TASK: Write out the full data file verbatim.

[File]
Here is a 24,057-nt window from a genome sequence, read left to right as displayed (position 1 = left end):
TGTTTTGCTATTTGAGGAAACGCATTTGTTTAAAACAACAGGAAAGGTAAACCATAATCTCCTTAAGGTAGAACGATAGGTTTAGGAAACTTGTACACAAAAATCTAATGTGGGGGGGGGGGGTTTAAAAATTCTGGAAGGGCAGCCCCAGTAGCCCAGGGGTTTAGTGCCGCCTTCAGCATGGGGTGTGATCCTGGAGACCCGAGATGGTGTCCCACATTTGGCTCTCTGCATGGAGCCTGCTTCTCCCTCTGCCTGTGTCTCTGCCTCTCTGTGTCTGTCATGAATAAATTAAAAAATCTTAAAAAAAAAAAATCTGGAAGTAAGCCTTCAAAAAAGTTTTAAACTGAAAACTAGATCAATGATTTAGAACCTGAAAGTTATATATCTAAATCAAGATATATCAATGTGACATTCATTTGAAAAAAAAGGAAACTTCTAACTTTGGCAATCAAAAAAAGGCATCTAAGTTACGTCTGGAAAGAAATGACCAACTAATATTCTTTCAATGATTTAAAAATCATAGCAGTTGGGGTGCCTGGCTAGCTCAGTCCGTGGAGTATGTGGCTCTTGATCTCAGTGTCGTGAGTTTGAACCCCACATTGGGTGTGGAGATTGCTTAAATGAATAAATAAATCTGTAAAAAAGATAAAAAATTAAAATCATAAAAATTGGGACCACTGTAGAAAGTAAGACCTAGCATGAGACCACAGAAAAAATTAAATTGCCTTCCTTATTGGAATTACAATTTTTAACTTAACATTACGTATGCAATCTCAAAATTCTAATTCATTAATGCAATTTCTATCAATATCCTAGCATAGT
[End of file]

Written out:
Here is a 24,057-nt window from a genome sequence, read left to right as displayed (position 1 = left end):
TGTTTTGCTATTTGAGGAAACGCATTTGTTTAAAACAACAGGAAAGGTAAACCATAATCTCCTTAAGGTAGAACGATAGGTTTAGGAAACTTGTACACAAAAATCTAATGTGGGGGGGGGGGGTTTAAAAATTCTGGAAGGGCAGCCCCAGTAGCCCAGGGGTTTAGTGCCGCCTTCAGCATGGGGTGTGATCCTGGAGACCCGAGATGGTGTCCCACATTTGGCTCTCTGCATGGAGCCTGCTTCTCCCTCTGCCTGTGTCTCTGCCTCTCTGTGTCTGTCATGAATAAATTAAAAAATCTTAAAAAAAAAAAATCTGGAAGTAAGCCTTCAAAAAAGTTTTAAACTGAAAACTAGATCAATGATTTAGAACCTGAAAGTTATATATCTAAATCAAGATATATCAATGTGACATTCATTTGAAAAAAAAGGAAACTTCTAACTTTGGCAATCAAAAAAAGGCATCTAAGTTACGTCTGGAAAGAAATGACCAACTAATATTCTTTCAATGATTTAAAAATCATAGCAGTTGGGGTGCCTGGCTAGCTCAGTCCGTGGAGTATGTGGCTCTTGATCTCAGTGTCGTGAGTTTGAACCCCACATTGGGTGTGGAGATTGCTTAAATGAATAAATAAATCTGTAAAAAAGATAAAAAATTAAAATCATAAAAATTGGGACCACTGTAGAAAGTAAGACCTAGCATGAGACCACAGAAAAAATTAAATTGCCTTCCTTATTGGAATTACAATTTTTAACTTAACATTACGTATGCAATCTCAAAATTCTAATTCATTAATGCAATTTCTATCAATATCCTAGCATAGT